The Tampa Bay Lightning are 9/16ths of the way to the Stanley Cup, and maybe they'll get no further than that this spring. Still, it has been amazing to watch the rejuvenation of Vincent Lecavalier. ( How long ago was it when he was considered the worst contract in the NHL?)
We all knew Steven Stamkos was coming when he was on fire the last couple of months of his rookie season, tore up the world championships two springs ago, then tied Sidney Crosby for the league lead in goals scored last season. And Martin St. Louis' play has been steady as ever.
Still, it's the supporting players who have caught my eye. Guy Boucher is a first-year NHL coach, but he recognizes the value of his third-liners and grinders. He neatly summed it up a before the conference semifinal win over Washington. "We always [have] new heroes every game," he said. "The difference does not come from [the Lightning's stars], because they are doing their job. It's the young guys no one was expecting."
Sean Bergenheim is unrecognizable from the guy we saw with the Islanders, and it might be that he just plays better with a winner than a loser. A 27-year-old who never scored more than 15 goals in a NHL season has managed eight in 12 playoff games so far, including the opening goal in Saturday night's 5-2 victory in Game 1 in Boston. With Dominic Moore, well, we saw this before when he was in Montreal last spring: He had only 10 goals during the regular season but four in 19 playoff games for the overachieving Habs. The guy who really gets my attention, though, is Steve Downie.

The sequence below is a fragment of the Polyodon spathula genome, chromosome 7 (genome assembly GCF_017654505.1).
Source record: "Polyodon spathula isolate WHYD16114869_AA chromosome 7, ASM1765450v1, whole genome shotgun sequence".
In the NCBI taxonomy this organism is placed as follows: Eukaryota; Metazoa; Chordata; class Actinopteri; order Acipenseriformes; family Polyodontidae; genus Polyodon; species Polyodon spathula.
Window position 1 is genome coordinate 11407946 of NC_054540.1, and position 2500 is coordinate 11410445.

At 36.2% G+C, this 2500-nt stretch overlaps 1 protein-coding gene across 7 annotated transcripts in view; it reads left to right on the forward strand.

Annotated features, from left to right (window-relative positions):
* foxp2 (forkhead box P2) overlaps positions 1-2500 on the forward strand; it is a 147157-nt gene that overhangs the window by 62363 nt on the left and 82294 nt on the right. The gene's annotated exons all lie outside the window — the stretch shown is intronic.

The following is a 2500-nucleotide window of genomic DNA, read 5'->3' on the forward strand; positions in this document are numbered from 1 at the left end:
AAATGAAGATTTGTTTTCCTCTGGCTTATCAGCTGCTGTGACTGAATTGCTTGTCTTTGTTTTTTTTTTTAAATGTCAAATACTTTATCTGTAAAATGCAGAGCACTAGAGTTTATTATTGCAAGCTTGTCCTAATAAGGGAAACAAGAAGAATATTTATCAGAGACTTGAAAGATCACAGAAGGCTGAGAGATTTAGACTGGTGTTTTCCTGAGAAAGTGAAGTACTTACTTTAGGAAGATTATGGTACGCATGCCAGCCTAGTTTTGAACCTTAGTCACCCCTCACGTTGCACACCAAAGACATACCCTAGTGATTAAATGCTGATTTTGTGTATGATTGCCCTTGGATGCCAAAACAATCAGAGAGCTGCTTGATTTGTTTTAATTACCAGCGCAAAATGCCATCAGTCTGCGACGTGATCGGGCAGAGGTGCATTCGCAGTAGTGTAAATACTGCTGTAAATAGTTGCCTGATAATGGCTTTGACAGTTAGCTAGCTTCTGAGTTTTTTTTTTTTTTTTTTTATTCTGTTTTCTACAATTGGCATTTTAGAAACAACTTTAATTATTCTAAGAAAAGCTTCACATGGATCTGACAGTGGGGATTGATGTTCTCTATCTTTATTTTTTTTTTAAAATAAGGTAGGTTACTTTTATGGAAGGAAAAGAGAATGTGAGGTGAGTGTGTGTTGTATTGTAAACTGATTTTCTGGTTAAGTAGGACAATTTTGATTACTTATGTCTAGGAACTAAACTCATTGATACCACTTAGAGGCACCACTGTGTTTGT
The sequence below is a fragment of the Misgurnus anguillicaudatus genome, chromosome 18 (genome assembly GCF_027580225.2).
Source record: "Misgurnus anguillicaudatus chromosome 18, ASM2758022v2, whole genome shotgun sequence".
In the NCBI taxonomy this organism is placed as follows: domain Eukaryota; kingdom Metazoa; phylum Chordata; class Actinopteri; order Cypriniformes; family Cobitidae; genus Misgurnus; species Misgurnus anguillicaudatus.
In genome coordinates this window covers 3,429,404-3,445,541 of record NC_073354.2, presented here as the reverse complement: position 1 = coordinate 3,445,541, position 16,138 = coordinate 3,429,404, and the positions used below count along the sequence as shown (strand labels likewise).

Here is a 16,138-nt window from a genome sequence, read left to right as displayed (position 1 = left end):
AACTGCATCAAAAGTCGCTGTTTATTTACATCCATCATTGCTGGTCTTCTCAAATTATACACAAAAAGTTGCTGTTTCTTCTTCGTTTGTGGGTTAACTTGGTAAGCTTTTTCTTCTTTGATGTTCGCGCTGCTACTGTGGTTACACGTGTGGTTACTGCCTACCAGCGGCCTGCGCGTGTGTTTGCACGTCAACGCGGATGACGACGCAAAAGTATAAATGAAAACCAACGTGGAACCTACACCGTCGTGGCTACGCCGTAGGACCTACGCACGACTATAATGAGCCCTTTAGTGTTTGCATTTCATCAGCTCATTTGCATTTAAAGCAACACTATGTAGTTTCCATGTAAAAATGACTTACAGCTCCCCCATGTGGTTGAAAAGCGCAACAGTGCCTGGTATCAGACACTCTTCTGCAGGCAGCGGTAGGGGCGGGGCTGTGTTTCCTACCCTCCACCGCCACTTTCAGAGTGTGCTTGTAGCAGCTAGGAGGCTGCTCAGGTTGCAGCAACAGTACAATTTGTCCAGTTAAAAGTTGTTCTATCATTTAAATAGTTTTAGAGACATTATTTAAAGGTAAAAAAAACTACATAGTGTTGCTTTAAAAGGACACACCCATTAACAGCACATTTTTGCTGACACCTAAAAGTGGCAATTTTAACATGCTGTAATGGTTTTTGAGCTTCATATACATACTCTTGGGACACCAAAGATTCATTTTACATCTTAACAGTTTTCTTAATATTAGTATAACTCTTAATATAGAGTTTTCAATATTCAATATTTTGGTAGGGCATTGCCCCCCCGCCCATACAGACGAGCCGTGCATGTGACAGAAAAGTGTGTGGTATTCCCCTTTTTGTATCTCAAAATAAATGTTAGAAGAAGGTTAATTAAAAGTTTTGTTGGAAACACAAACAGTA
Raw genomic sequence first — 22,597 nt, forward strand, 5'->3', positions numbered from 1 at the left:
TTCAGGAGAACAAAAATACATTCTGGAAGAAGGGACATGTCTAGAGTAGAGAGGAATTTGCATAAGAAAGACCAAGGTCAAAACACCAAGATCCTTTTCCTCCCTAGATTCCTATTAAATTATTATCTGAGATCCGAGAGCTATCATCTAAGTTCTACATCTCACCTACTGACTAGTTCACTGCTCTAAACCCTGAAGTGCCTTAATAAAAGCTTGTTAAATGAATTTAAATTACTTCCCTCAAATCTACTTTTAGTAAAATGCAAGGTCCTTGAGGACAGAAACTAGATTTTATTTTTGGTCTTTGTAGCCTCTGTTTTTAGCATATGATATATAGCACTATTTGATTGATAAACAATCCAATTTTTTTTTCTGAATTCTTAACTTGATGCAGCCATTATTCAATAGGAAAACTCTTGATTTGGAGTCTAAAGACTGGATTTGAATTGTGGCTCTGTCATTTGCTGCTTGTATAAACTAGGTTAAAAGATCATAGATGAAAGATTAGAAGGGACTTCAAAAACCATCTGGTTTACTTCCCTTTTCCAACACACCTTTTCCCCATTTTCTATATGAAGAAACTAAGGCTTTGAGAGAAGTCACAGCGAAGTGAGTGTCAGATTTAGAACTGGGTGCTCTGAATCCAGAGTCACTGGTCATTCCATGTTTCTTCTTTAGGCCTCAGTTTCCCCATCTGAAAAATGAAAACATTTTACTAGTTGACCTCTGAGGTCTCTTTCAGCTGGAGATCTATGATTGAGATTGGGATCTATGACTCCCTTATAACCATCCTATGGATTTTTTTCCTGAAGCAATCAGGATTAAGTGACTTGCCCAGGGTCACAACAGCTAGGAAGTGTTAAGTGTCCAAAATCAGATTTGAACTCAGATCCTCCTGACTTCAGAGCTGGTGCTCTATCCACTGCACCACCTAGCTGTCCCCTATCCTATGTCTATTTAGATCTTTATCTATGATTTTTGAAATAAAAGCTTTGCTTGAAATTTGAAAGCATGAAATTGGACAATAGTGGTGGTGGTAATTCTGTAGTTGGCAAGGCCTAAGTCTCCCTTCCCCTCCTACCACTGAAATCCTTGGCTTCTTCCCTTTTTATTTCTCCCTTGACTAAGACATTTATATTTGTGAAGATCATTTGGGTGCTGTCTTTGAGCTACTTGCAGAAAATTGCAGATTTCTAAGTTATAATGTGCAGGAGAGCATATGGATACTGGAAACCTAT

To read more about Steve Downie's importance to the Tampa Bay Lightning and the story from his past that exemplifies the player he is today, you must be an ESPN Insider.